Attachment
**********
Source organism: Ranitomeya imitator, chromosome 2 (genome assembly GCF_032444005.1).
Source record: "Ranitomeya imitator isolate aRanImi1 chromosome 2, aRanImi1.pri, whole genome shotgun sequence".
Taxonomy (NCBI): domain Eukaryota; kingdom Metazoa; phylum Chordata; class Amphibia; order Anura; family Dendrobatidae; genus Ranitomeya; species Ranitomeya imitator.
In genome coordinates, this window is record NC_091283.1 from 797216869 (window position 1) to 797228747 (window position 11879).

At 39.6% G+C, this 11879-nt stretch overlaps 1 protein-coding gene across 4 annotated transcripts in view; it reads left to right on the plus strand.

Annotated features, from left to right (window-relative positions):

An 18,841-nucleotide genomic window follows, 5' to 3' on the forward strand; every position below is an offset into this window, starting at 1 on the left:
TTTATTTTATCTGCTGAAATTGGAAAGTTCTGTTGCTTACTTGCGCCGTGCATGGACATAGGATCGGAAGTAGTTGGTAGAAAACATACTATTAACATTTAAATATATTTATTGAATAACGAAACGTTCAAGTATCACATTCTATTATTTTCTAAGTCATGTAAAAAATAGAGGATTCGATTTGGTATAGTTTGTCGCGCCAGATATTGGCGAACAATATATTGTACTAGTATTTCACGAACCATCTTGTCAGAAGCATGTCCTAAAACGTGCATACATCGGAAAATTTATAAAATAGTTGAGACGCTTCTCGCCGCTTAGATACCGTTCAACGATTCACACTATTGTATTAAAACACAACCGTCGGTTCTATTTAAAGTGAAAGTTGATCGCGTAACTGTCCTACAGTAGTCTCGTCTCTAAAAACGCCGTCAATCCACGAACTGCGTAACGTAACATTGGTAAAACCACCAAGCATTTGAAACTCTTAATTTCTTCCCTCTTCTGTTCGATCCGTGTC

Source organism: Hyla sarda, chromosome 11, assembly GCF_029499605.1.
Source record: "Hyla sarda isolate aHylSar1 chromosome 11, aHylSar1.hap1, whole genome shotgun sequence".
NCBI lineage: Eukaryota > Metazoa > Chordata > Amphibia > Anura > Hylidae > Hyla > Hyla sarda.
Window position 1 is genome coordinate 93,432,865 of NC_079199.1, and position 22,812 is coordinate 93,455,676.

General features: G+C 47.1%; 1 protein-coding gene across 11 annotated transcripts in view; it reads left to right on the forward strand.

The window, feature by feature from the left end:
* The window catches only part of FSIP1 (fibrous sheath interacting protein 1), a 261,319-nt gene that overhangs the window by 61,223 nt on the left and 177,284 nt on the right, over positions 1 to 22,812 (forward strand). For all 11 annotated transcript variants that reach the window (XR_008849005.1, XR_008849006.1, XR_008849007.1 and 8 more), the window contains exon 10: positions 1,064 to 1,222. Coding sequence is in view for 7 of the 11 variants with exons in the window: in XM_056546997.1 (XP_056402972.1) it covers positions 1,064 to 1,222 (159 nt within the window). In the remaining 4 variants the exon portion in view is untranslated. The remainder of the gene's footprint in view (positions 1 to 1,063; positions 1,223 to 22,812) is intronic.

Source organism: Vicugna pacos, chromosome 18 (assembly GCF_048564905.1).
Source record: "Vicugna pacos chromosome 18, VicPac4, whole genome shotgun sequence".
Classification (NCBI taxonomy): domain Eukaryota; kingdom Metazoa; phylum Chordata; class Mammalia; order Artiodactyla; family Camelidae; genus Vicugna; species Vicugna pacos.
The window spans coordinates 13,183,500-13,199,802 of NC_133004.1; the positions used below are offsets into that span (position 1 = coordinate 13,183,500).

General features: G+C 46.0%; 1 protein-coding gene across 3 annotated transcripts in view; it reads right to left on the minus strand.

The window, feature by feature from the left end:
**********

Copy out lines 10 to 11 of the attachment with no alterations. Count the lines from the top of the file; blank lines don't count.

Source record: "Hyla sarda isolate aHylSar1 chromosome 11, aHylSar1.hap1, whole genome shotgun sequence".
NCBI lineage: Eukaryota > Metazoa > Chordata > Amphibia > Anura > Hylidae > Hyla > Hyla sarda.